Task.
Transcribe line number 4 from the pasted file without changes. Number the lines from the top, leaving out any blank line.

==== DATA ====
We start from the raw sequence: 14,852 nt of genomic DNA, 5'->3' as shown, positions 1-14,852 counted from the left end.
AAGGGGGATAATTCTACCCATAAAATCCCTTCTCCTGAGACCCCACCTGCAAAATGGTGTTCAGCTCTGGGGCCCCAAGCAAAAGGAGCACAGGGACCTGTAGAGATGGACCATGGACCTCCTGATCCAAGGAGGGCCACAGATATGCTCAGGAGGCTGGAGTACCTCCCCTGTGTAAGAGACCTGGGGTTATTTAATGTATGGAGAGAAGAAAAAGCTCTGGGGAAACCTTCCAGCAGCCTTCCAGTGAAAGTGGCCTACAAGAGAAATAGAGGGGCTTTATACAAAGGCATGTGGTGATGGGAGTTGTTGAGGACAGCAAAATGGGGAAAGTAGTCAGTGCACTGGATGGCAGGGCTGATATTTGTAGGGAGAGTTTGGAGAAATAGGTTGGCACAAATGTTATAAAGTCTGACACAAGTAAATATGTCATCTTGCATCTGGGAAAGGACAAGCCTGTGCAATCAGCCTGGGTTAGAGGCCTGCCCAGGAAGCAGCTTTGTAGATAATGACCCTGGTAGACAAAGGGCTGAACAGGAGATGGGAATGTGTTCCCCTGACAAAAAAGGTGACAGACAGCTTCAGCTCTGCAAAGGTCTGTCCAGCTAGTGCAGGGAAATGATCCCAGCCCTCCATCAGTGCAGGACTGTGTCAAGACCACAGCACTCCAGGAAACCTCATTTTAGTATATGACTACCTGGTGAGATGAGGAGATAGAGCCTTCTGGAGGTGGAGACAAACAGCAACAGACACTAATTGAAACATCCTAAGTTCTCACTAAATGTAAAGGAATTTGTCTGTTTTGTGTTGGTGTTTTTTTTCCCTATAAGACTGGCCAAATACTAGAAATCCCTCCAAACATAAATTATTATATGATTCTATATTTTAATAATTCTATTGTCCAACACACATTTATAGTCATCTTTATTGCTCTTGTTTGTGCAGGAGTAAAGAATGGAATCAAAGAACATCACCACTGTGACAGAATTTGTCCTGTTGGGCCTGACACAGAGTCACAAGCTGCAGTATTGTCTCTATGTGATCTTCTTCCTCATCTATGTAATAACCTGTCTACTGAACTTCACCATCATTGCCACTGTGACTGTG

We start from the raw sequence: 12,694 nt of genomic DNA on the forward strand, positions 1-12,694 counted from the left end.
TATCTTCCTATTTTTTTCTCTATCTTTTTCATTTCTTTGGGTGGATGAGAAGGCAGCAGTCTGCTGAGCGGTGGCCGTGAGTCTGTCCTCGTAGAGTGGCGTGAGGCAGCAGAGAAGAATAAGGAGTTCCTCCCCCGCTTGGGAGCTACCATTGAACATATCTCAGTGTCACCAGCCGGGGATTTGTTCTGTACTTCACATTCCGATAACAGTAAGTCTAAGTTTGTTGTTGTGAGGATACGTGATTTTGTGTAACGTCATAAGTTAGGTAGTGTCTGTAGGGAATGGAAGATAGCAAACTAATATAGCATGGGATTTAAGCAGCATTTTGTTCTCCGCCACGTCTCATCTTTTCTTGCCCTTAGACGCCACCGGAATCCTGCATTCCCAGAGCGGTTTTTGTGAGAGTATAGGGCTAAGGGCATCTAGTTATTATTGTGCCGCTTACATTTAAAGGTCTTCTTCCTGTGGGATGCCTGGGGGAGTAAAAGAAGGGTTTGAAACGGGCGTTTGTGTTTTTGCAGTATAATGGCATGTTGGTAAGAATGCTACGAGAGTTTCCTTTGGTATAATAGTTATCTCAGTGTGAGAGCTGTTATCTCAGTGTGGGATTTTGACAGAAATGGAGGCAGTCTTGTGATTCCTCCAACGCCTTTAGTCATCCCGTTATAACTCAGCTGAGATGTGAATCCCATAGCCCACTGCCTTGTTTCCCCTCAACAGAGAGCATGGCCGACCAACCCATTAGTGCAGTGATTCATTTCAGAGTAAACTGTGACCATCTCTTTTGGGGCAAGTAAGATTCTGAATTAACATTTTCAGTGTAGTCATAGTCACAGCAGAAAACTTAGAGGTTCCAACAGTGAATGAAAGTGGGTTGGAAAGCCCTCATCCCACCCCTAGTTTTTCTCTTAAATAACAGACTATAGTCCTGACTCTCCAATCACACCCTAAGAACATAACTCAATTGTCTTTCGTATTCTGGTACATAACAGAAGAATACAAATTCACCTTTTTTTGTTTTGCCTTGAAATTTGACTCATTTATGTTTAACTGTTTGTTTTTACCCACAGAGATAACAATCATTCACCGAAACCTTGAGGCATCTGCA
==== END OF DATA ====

TATCTTCCTATTTTTTTCTCTATCTTTTTCATTTCTTTGGGTGGATGAGAAGGCAGCAGTCTGCTGAGCGGTGGCCGTGAGTCTGTCCTCGTAGAGTGGCGTGAGGCAGCAGAGAAGAATAAGGAGTTCCTCCCCCGCTTGGGAGCTACCATTGAACATATCTCAGTGTCACCAGCCGGGGATTTGTTCTGTACTTCACATTCCGATAACAGTAAGTCTAAGTTTGTTGTTGTGAGGATACGTGATTTTGTGTAACGTCATAAGTTAGGTAGTGTCTGTAGGGAATGGAAGATAGCAAACTAATATAGCATGGGATTTAAGCAGCATTTTGTTCTCCGCCACGTCTCATCTTTTCTTGCCCTTAGACGCCACCGGAATCCTGCATTCCCAGAGCGGTTTTTGTGAGAGTATAGGGCTAAGGGCATCTAGTTATTATTGTGCCGCTTACATTTAAAGGTCTTCTTCCTGTGGGATGCCTGGGGGAGTAAAAGAAGGGTTTGAAACGGGCGTTTGTGTTTTTGCAGTATAATGGCATGTTGGTAAGAATGCTACGAGAGTTTCCTTTGGTATAATAGTTATCTCAGTGTGAGAGCTGTTATCTCAGTGTGGGATTTTGACAGAAATGGAGGCAGTCTTGTGATTCCTCCAACGCCTTTAGTCATCCCGTTATAACTCAGCTGAGATGTGAATCCCATAGCCCACTGCCTTGTTTCCCCTCAACAGAGAGCATGGCCGACCAACCCATTAGTGCAGTGATTCATTTCAGAGTAAACTGTGACCATCTCTTTTGGGGCAAGTAAGATTCTGAATTAACATTTTCAGTGTAGTCATAGTCACAGCAGAAAACTTAGAGGTTCCAACAGTGAATGAAAGTGGGTTGGAAAGCCCTCATCCCACCCCTAGTTTTTCTCTTAAATAACAGACTATAGTCCTGACTCTCCAATCACACCCTAAGAACATAACTCAATTGTCTTTCGTATTCTGGTACATAACAGAAGAATACAAATTCACCTTTTTTTGTTTTGCCTTGAAATTTGACTCATTTATGTTTAACTGTTTGTTTTTACCCACAGAGATAACAATCATTCACCGAAACCTTGAGGCATCTGCA